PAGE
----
House Sets Risky Health Care Vote After Trump Demands It
In a gamble with monumental political stakes, Republicans set course for a climactic House vote on their health care overhaul after President Donald Trump claimed he was finished negotiating with GOP holdouts and determined to pursue the rest of his agenda, win or lose.
House Speaker Paul Ryan set the showdown for Friday, following a nighttime Capitol meeting at which top White House officials told GOP lawmakers that Trump had decided the time for talk was over.
"We have been promising the American people that we will repeal and replace this broken law because it's collapsing and it's failing families. And tomorrow we're proceeding," Ryan tersely told reporters after scheduling what loomed as the most momentous vote to date for Trump and for the Wisconsin Republican's own speakership.
In an embarrassing and stinging setback hours earlier, leaders abruptly postponed the vote because a rebellion by conservatives and moderates would have doomed the measure. They'd hoped for a roll call Thursday, which marked the seventh anniversary of President Barack Obama's enactment of his landmark health care statute that Republicans have vowed ever since to annul.
There was no evidence that leaders had nailed down sufficient support to prevail, nor that their decision to charge ahead was a feint and that they'd delay again if necessary. But they seemed to be calculating that at crunch time, enough dissidents would decide against sabotaging the bill, Trump's young presidency and the House GOP leadership's ability to set the agenda, with a single, crushing defeat.
"The president has said he wants the vote tomorrow," White House budget chief Mick Mulvaney told the lawmakers, according to Rep. Chris Collins, R-N.Y., a Trump ally. "If for any reason it goes down, we're just going to move forward with additional parts of his agenda. This is our moment in time."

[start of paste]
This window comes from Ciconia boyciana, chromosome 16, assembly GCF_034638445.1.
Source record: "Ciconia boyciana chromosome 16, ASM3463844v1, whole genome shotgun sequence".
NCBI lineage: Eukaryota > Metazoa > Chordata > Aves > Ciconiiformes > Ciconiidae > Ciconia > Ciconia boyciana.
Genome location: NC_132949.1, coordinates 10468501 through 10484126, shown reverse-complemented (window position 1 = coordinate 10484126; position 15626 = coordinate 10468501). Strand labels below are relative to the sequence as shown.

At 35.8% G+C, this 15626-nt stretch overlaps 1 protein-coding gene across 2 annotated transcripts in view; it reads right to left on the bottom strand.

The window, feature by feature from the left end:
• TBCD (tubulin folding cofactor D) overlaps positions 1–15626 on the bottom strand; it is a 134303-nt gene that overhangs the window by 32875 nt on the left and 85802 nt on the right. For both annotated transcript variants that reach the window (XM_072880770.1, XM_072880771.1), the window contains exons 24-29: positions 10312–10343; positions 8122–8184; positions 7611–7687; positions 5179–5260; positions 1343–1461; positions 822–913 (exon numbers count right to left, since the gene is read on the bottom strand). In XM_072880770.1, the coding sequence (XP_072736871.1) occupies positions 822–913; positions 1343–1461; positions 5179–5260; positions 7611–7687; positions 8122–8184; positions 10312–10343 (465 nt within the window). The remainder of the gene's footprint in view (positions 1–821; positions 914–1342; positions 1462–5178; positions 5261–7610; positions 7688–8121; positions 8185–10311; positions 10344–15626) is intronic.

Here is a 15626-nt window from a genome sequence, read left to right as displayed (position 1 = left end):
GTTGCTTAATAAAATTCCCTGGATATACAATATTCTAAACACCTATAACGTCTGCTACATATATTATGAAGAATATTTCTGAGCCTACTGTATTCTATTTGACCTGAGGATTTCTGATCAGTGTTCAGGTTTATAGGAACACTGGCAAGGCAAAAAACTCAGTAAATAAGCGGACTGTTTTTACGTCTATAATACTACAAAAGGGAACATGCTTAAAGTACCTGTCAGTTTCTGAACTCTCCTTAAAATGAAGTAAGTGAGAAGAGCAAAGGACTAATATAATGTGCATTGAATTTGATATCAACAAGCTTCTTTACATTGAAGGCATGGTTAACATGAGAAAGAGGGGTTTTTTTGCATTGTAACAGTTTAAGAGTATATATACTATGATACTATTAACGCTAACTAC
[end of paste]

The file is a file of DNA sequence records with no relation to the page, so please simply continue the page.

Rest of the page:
Even if they prevail, Republicans face an uphill climb in the Senate, where conservatives and moderates are also threatening to sink it.
The GOP bill eliminates the Obama statute's unpopular fines on those who do not obtain coverage and the often generous subsidies for those who purchase insurance.
Instead, consumers would face a 30 percent premium penalty if they let coverage lapse. Republican tax credits would be based on age, not income. The bill would also end Obama's Medicaid expansion and trim future federal financing for the federal-state program and let states impose work requirements on some of its 70 million beneficiaries.
In a bid to coax support from conservatives, House leaders proposed a fresh amendment — to be voted on Friday — repealing Obama's requirement that insurers cover 10 specified services like maternity and mental health care. Conservatives have demanded the removal of those and other conditions the law imposes on insurers, arguing they drive premiums skyward.
Many moderates are opposed because they say the GOP bill would leave many voters uninsured. Medical associations, consumer groups and hospitals are opposed or voicing misgivings, and some Republican governors say the bill cuts Medicaid too deeply and would leave many low-income people uncovered.
Republicans can lose only 22 votes in the face of united Democratic opposition. A tally by The Associated Press found at least 32 "no" votes, but the figure was subject to fluctuation amid frantic GOP lobbying.